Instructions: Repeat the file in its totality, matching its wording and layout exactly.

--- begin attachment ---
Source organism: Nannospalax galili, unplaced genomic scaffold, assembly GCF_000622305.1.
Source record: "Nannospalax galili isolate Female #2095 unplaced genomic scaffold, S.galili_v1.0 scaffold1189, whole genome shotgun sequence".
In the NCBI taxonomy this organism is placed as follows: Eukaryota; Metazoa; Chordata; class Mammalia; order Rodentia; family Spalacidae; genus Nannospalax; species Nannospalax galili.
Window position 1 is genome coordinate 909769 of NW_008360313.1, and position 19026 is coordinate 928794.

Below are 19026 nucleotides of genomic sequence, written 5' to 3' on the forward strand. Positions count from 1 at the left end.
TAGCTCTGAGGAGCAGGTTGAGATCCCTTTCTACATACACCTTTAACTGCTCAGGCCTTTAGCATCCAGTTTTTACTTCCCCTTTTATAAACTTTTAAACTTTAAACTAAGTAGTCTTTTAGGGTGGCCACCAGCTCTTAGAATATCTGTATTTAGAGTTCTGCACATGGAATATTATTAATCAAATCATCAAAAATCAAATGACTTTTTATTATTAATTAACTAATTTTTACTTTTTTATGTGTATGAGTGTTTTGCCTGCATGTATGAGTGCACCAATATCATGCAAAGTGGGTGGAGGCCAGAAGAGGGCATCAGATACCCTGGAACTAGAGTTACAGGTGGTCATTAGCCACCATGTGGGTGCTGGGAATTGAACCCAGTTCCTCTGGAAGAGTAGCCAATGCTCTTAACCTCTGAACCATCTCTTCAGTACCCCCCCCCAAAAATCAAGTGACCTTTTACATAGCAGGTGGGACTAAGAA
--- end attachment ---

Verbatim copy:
Source organism: Nannospalax galili, unplaced genomic scaffold, assembly GCF_000622305.1.
Source record: "Nannospalax galili isolate Female #2095 unplaced genomic scaffold, S.galili_v1.0 scaffold1189, whole genome shotgun sequence".
In the NCBI taxonomy this organism is placed as follows: Eukaryota; Metazoa; Chordata; class Mammalia; order Rodentia; family Spalacidae; genus Nannospalax; species Nannospalax galili.
Window position 1 is genome coordinate 909769 of NW_008360313.1, and position 19026 is coordinate 928794.

Below are 19026 nucleotides of genomic sequence, written 5' to 3' on the forward strand. Positions count from 1 at the left end.
TAGCTCTGAGGAGCAGGTTGAGATCCCTTTCTACATACACCTTTAACTGCTCAGGCCTTTAGCATCCAGTTTTTACTTCCCCTTTTATAAACTTTTAAACTTTAAACTAAGTAGTCTTTTAGGGTGGCCACCAGCTCTTAGAATATCTGTATTTAGAGTTCTGCACATGGAATATTATTAATCAAATCATCAAAAATCAAATGACTTTTTATTATTAATTAACTAATTTTTACTTTTTTATGTGTATGAGTGTTTTGCCTGCATGTATGAGTGCACCAATATCATGCAAAGTGGGTGGAGGCCAGAAGAGGGCATCAGATACCCTGGAACTAGAGTTACAGGTGGTCATTAGCCACCATGTGGGTGCTGGGAATTGAACCCAGTTCCTCTGGAAGAGTAGCCAATGCTCTTAACCTCTGAACCATCTCTTCAGTACCCCCCCCCAAAAATCAAGTGACCTTTTACATAGCAGGTGGGACTAAGAA